The community paper signed its own death warrant when management decided to concentrate on the money making opportunities from advertising and provide the paper free. From that moment on, detailed local news gathering, especially in small towns, was confined to the pages of history, and independent reporting (together with journalistic credibility) was lost. Community newspapers were no longer in the news gathering business: they were surrogates of the advertising game.

Page 8The old Southend Standard was a daily broadsheet with around sixteen pages each day. Just the last three were devoted to classified advertising — and display adverts simply were not permitted where they would detract from the news.

As illustrated by the insets, such a rule no longer applies. Facts are subjugated to advertising space and there is no longer any real journalism. Even pure reporting standards have declined to the point where they are no longer recognizable.

This is best illustrated in the Canvey Primary Care Centre Opens Its Doors piece that made the front page above. It is a good bet that this would have made the front page of the old Standard as well; but it would certainly have led into a middle page spread.

It could be argued that, given its snail-like deadline, The Times had no excuse not to give the story the coverage it deserved. But, not only did it not provide an external shot of the new premises (it repeated the same photograph of Dr Chaudhury, which it placed on the front page), it did not even report where the new building is located! Canvey may be a small island; but it is by no means a one-street-town. I live half a mile from the town centre, and shop there regularly; but I have seen no new building works!

The old Southend Standard would have conducted interviews with doctors and staff alike; sought out those opposed to the new development and found an angle that would bring the story to life. But there is no attempt to do that here. Even the Council Tax Up 4.96% lead is a rework of Council handouts without the detailed analysis. There is no attempt to report what residents think of the new charge — or provide an editorial perspective. There is a political attack upon the new charge under the subhead Candidate Slams Tax Rise, on page 2 (with the byline of ‘Times Reporter’); but it simply gives a platform for Castle Point’s Labour Party candidate to beat his drum. There is no independent analysis; no attempt to explain or to inform readers of the issues involved.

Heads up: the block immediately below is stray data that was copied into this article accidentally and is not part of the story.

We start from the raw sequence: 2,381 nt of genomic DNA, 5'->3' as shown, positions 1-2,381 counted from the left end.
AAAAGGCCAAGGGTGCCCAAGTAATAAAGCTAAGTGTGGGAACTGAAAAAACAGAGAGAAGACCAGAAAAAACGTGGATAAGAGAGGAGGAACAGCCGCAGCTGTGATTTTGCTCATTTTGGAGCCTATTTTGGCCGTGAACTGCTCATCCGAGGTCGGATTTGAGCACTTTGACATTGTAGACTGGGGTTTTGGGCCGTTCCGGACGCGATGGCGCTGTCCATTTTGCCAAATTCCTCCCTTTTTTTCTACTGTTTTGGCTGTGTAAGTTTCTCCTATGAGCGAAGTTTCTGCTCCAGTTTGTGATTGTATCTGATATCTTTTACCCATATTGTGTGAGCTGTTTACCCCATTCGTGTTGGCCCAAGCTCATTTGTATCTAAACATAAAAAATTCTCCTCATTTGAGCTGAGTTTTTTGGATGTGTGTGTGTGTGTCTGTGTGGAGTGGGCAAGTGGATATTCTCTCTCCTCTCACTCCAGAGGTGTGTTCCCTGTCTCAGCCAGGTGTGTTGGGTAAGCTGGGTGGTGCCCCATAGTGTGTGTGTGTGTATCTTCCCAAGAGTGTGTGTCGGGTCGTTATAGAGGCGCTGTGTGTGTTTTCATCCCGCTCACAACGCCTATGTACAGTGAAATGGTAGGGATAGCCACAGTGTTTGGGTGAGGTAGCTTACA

It is no wonder that such titles are free. No one would be prepared to buy them. Their columns contain no more than a poor summary of political and establishment handouts — masquerading as news.

Compare the Times article, on Canvey’s new primary care centre, with Sarah Calkin’s original piece in the Echo, and it is not difficult to see where the Times Reporter’s information was obtained. Her article goes to show that professional journalism is not dead and that there are still responsible staffers whom believe in gathering the facts and providing proper attribution.

This blog

Using a blog to impart news is an increasing journalistic trend. That is because blogs do not come under the remit of the PCC and, apart from the precious time needed to research and compile a story, there is little or no financial cost. Unlike traditional newspapers, readers do not have to wait for a title to be published to obtain the latest news: they simply take advantage of the blog’s RSS feed to have new content delivered immediately to their email client or browser.

For its part, The Canvey Beat is an experiment. It is a means to discover if there is still an appetite for community news, or if, as some barons would have us believe, the days of local journalism have no place in today’s TV based, latest only, celebrity culture. It would be such a shame if that were the case, because, in essence, all news is local — and without an independent watchdog expressing the people’s voice, true democracy cannot hope to exist.

I personally believe that the electronic blog, run upon strict journalistic lines, is the modern day train that local citizens can board to revive community news. And, perhaps in an attempt to prove that old hacks like myself still have something to offer (as well as prove my theory) I have chosen to adopt Canvey Island as this blog’s beat, take my shoes and socks off, and go paddle in the water.

These are just some of the island’s stories…